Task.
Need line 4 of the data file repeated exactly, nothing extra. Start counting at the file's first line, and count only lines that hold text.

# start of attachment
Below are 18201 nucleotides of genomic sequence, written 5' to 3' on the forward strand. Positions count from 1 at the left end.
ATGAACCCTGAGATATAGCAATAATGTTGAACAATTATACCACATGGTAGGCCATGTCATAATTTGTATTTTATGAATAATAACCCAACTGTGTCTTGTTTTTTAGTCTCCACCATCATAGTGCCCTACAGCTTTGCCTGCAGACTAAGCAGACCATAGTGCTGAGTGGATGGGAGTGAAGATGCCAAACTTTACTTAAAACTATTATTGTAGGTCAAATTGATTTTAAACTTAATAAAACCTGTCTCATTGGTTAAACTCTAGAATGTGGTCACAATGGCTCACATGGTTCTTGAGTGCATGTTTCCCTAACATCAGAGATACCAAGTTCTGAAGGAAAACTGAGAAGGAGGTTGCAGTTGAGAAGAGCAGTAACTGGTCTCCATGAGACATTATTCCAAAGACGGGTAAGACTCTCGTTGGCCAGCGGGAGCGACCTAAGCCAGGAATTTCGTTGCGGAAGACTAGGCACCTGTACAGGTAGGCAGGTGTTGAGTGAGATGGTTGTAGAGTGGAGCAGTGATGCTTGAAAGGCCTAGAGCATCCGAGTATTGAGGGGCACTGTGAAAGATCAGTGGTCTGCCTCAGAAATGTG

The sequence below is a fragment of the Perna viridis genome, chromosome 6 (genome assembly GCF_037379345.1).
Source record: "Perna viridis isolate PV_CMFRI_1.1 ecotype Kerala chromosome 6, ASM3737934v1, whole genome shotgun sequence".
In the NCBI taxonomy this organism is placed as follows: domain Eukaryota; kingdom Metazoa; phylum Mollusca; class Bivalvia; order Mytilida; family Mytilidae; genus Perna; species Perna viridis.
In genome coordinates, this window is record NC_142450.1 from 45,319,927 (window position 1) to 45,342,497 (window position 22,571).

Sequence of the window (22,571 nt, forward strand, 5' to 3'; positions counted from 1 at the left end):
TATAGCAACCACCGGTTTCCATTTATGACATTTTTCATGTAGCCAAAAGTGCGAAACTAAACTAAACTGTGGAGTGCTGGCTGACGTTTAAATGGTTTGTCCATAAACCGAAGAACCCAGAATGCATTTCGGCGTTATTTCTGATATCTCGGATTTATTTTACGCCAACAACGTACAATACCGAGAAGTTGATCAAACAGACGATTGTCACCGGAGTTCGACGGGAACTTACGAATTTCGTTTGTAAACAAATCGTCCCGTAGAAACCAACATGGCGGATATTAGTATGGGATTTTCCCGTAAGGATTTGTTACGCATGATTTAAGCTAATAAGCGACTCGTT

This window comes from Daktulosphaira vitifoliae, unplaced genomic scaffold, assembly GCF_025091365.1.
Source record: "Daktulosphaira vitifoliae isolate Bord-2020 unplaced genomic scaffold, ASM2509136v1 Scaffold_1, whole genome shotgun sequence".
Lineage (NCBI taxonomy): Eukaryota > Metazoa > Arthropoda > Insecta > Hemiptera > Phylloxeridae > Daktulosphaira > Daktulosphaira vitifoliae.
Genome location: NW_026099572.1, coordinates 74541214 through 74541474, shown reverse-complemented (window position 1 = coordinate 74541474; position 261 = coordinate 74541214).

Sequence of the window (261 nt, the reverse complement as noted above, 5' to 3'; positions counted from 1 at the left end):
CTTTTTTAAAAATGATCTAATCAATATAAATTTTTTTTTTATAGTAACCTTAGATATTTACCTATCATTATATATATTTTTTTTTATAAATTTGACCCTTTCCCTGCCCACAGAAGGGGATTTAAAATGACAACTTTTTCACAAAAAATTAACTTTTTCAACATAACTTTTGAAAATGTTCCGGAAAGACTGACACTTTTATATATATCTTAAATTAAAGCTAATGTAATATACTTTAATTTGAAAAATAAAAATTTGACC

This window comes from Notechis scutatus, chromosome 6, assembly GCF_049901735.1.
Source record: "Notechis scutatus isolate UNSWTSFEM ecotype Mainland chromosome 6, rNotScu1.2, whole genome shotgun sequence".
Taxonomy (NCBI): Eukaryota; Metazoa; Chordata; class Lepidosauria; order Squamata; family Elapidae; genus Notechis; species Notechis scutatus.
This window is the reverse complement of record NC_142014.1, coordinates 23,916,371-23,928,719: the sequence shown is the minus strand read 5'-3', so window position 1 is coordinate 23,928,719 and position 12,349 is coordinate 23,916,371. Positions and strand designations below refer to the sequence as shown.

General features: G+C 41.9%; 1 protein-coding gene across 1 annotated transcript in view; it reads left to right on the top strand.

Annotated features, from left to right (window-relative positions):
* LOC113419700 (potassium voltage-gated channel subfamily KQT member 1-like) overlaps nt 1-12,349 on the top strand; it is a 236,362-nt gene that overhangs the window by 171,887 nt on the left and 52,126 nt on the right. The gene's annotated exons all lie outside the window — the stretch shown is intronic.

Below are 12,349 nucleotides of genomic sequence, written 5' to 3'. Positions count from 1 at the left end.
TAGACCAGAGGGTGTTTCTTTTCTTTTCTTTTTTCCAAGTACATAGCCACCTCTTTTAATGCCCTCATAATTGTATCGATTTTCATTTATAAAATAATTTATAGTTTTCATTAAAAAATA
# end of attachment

Source record: "Perna viridis isolate PV_CMFRI_1.1 ecotype Kerala chromosome 6, ASM3737934v1, whole genome shotgun sequence".